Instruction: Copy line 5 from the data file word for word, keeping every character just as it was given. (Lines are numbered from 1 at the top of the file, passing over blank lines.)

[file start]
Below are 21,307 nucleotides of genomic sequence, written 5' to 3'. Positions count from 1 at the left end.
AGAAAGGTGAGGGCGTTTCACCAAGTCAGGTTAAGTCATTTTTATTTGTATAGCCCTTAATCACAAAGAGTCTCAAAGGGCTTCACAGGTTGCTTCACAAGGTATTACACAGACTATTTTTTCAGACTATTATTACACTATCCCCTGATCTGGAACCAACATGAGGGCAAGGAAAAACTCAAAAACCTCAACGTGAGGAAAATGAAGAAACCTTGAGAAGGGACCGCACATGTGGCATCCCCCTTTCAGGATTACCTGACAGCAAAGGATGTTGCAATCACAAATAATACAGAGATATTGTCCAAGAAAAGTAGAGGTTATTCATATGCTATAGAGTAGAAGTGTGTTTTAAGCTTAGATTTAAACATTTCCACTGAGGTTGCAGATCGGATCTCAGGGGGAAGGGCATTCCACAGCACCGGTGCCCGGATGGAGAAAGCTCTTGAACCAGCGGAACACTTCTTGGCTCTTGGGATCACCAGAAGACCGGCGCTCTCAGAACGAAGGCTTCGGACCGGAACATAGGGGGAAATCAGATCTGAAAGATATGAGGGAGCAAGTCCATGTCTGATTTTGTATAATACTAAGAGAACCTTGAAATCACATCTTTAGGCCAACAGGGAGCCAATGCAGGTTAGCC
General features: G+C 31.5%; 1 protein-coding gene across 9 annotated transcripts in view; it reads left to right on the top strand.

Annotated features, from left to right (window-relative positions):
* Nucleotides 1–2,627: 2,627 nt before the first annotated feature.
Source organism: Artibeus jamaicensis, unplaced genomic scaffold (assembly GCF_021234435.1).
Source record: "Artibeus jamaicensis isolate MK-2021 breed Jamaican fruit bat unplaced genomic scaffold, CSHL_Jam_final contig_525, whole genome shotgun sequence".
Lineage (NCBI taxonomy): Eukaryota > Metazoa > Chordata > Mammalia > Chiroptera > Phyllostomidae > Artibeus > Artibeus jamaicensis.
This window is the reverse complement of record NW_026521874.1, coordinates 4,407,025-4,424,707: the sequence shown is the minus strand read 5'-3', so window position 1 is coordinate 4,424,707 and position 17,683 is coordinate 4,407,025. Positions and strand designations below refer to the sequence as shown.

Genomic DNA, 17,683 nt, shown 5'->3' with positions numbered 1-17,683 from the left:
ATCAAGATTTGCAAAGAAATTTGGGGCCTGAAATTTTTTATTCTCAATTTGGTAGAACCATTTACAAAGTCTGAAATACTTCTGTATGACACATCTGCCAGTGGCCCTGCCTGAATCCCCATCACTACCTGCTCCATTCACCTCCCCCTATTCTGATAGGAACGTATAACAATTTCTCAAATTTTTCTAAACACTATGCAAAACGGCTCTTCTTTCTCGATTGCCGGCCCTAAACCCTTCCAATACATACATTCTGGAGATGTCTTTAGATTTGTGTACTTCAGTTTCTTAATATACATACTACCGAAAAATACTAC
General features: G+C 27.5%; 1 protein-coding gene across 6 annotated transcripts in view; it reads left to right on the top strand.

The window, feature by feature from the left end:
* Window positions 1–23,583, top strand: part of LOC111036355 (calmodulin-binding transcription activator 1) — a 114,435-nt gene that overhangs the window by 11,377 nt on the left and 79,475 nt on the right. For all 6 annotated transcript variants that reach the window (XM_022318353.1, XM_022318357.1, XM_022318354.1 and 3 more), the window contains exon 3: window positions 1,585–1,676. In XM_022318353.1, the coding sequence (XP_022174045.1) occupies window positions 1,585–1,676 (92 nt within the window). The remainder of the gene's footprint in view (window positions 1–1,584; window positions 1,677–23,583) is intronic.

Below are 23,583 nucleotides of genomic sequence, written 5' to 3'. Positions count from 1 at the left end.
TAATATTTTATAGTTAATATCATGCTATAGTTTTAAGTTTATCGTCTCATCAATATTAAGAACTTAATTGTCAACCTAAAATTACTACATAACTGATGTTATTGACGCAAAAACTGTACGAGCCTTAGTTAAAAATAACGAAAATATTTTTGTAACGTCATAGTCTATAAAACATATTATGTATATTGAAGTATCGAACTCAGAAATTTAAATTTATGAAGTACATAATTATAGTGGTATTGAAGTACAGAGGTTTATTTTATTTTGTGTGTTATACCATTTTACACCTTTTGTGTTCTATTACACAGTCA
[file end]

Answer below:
* Nucleotides 1–2,627: 2,627 nt before the first annotated feature.